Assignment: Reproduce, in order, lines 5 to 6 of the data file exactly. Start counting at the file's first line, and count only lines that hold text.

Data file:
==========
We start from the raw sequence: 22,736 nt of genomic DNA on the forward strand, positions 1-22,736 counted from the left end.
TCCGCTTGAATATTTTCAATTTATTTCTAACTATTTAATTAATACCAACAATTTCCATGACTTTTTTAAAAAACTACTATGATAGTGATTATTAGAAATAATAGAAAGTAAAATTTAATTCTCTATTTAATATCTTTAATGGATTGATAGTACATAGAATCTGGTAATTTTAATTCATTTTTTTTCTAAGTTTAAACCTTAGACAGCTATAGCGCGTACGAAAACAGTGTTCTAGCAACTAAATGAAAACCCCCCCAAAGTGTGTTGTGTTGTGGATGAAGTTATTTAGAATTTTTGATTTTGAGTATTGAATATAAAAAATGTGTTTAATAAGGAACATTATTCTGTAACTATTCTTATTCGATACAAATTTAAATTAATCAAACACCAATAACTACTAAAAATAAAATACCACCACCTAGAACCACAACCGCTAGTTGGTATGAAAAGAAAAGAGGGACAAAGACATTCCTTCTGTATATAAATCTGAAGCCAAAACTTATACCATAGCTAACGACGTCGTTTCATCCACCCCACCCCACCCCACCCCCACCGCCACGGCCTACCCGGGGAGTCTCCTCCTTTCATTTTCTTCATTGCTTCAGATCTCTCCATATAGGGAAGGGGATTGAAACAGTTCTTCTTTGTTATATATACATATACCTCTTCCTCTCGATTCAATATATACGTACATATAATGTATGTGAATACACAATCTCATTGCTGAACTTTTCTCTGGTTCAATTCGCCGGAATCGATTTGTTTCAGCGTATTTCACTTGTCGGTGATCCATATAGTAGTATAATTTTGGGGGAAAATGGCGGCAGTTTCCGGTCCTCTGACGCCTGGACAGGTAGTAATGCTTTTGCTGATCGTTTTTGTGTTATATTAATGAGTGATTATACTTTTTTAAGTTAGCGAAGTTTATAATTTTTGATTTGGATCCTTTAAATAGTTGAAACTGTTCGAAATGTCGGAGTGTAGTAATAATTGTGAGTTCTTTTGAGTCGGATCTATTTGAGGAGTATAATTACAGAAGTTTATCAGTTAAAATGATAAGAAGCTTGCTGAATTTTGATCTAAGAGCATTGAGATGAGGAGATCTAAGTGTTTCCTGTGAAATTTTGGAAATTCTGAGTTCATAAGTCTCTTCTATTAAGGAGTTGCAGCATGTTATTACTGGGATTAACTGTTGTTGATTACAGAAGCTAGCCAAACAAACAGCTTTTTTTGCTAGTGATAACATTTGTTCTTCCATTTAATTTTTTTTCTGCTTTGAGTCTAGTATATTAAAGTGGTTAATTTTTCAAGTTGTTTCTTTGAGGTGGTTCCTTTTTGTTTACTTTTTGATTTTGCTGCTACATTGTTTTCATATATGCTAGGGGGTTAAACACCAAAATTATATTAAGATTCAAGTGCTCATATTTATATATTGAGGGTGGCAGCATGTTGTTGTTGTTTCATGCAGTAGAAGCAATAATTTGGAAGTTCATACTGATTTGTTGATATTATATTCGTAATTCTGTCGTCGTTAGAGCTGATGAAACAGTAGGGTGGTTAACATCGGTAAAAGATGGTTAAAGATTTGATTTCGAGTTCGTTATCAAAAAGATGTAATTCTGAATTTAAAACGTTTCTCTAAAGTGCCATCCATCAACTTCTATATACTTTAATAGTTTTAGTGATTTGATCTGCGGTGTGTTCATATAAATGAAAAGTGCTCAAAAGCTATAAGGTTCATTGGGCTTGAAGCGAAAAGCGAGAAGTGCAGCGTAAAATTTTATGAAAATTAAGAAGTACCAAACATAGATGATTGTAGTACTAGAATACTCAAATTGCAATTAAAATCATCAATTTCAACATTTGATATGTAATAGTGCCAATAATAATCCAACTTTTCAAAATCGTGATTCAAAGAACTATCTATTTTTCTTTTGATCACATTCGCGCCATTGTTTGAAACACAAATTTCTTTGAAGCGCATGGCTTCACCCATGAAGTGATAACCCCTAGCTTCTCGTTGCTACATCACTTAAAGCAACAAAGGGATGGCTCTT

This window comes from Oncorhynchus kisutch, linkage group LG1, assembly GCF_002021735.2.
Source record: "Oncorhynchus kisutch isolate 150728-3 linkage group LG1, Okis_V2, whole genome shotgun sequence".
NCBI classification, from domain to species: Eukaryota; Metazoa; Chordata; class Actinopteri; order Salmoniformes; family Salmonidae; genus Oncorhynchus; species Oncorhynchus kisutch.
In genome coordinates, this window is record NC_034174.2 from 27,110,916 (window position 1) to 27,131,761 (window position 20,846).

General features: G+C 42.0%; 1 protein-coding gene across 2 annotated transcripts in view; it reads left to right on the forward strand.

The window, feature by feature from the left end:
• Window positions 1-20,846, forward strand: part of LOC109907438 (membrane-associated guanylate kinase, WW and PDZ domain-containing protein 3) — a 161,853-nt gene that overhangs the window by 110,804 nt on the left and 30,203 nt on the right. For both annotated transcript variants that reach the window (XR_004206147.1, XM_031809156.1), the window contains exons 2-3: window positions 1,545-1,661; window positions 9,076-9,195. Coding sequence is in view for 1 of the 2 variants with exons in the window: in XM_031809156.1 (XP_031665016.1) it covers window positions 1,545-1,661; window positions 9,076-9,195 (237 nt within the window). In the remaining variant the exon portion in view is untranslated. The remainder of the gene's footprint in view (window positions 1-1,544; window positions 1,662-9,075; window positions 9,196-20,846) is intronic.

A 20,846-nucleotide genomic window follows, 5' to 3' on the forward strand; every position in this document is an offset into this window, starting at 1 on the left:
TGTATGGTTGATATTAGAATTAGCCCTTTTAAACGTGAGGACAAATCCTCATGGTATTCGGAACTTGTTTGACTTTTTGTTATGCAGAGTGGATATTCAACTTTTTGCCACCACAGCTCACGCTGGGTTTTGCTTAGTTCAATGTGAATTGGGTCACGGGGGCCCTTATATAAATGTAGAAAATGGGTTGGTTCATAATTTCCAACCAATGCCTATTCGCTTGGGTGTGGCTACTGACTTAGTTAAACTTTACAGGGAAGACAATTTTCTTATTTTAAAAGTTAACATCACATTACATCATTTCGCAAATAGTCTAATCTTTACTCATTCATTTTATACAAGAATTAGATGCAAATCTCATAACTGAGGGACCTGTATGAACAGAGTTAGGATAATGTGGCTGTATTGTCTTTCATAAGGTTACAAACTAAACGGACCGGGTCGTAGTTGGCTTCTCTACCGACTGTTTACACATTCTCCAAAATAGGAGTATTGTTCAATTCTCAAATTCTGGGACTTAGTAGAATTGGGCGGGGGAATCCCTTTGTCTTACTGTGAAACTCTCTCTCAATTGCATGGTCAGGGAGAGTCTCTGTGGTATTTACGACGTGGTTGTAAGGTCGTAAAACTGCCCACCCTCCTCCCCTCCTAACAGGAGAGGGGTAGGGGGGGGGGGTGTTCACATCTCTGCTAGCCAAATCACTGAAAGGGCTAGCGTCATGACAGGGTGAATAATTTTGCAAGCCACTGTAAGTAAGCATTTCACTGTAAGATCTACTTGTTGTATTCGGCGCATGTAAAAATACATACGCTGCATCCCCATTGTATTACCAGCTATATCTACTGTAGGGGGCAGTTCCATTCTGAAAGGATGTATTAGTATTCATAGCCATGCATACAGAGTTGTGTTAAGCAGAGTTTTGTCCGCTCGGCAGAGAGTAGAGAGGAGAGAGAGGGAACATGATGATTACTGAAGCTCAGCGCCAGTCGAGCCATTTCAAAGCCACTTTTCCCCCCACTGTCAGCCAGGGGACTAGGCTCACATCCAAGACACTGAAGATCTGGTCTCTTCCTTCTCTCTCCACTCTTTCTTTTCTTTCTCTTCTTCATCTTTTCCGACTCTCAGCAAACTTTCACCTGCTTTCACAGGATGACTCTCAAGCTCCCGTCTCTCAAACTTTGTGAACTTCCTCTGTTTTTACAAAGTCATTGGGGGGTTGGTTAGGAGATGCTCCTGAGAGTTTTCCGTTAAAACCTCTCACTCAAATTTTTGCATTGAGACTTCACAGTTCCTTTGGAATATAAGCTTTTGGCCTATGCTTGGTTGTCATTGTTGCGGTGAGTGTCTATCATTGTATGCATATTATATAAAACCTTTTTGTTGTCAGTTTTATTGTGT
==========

NCBI classification, from domain to species: Eukaryota; Metazoa; Chordata; class Actinopteri; order Salmoniformes; family Salmonidae; genus Oncorhynchus; species Oncorhynchus kisutch.
In genome coordinates, this window is record NC_034174.2 from 27,110,916 (window position 1) to 27,131,761 (window position 20,846).